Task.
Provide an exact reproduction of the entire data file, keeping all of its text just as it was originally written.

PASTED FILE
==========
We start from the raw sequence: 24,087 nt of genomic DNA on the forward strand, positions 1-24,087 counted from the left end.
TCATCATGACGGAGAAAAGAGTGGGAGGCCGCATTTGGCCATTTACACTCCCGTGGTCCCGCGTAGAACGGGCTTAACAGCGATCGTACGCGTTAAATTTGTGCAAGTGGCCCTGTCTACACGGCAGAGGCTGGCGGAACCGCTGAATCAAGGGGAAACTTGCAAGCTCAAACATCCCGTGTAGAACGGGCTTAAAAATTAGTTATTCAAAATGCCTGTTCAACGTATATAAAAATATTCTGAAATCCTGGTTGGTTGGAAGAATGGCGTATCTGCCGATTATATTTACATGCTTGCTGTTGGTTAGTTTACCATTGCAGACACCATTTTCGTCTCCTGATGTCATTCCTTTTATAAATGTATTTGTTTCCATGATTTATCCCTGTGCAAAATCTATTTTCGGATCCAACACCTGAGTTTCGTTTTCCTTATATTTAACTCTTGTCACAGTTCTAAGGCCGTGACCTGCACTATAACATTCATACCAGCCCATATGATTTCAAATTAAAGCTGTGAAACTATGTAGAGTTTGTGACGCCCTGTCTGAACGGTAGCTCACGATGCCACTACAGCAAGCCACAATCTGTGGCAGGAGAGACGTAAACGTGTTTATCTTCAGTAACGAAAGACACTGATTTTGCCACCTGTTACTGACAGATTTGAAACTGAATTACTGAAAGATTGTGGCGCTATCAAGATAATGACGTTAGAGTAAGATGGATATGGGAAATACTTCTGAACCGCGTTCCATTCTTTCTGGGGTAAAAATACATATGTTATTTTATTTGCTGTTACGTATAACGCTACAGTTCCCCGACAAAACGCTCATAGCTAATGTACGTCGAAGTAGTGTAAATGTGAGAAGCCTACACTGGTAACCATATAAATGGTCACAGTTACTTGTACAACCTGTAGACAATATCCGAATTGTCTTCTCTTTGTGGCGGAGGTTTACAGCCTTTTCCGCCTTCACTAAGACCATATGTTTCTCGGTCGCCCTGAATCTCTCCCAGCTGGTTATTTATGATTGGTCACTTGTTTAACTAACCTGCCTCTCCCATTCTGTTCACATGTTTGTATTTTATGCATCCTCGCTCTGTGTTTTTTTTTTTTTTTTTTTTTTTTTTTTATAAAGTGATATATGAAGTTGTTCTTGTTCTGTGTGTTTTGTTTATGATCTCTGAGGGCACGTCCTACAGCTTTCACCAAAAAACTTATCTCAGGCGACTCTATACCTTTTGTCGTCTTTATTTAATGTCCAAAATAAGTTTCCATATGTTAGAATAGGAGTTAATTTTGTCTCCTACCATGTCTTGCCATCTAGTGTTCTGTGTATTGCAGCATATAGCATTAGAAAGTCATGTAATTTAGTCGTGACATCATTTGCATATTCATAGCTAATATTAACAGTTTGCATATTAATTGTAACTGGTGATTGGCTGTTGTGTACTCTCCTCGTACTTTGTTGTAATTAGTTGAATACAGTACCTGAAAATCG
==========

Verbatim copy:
We start from the raw sequence: 24,087 nt of genomic DNA on the forward strand, positions 1-24,087 counted from the left end.
TCATCATGACGGAGAAAAGAGTGGGAGGCCGCATTTGGCCATTTACACTCCCGTGGTCCCGCGTAGAACGGGCTTAACAGCGATCGTACGCGTTAAATTTGTGCAAGTGGCCCTGTCTACACGGCAGAGGCTGGCGGAACCGCTGAATCAAGGGGAAACTTGCAAGCTCAAACATCCCGTGTAGAACGGGCTTAAAAATTAGTTATTCAAAATGCCTGTTCAACGTATATAAAAATATTCTGAAATCCTGGTTGGTTGGAAGAATGGCGTATCTGCCGATTATATTTACATGCTTGCTGTTGGTTAGTTTACCATTGCAGACACCATTTTCGTCTCCTGATGTCATTCCTTTTATAAATGTATTTGTTTCCATGATTTATCCCTGTGCAAAATCTATTTTCGGATCCAACACCTGAGTTTCGTTTTCCTTATATTTAACTCTTGTCACAGTTCTAAGGCCGTGACCTGCACTATAACATTCATACCAGCCCATATGATTTCAAATTAAAGCTGTGAAACTATGTAGAGTTTGTGACGCCCTGTCTGAACGGTAGCTCACGATGCCACTACAGCAAGCCACAATCTGTGGCAGGAGAGACGTAAACGTGTTTATCTTCAGTAACGAAAGACACTGATTTTGCCACCTGTTACTGACAGATTTGAAACTGAATTACTGAAAGATTGTGGCGCTATCAAGATAATGACGTTAGAGTAAGATGGATATGGGAAATACTTCTGAACCGCGTTCCATTCTTTCTGGGGTAAAAATACATATGTTATTTTATTTGCTGTTACGTATAACGCTACAGTTCCCCGACAAAACGCTCATAGCTAATGTACGTCGAAGTAGTGTAAATGTGAGAAGCCTACACTGGTAACCATATAAATGGTCACAGTTACTTGTACAACCTGTAGACAATATCCGAATTGTCTTCTCTTTGTGGCGGAGGTTTACAGCCTTTTCCGCCTTCACTAAGACCATATGTTTCTCGGTCGCCCTGAATCTCTCCCAGCTGGTTATTTATGATTGGTCACTTGTTTAACTAACCTGCCTCTCCCATTCTGTTCACATGTTTGTATTTTATGCATCCTCGCTCTGTGTTTTTTTTTTTTTTTTTTTTTTTTTTTTATAAAGTGATATATGAAGTTGTTCTTGTTCTGTGTGTTTTGTTTATGATCTCTGAGGGCACGTCCTACAGCTTTCACCAAAAAACTTATCTCAGGCGACTCTATACCTTTTGTCGTCTTTATTTAATGTCCAAAATAAGTTTCCATATGTTAGAATAGGAGTTAATTTTGTCTCCTACCATGTCTTGCCATCTAGTGTTCTGTGTATTGCAGCATATAGCATTAGAAAGTCATGTAATTTAGTCGTGACATCATTTGCATATTCATAGCTAATATTAACAGTTTGCATATTAATTGTAACTGGTGATTGGCTGTTGTGTACTCTCCTCGTACTTTGTTGTAATTAGTTGAATACAGTACCTGAAAATCG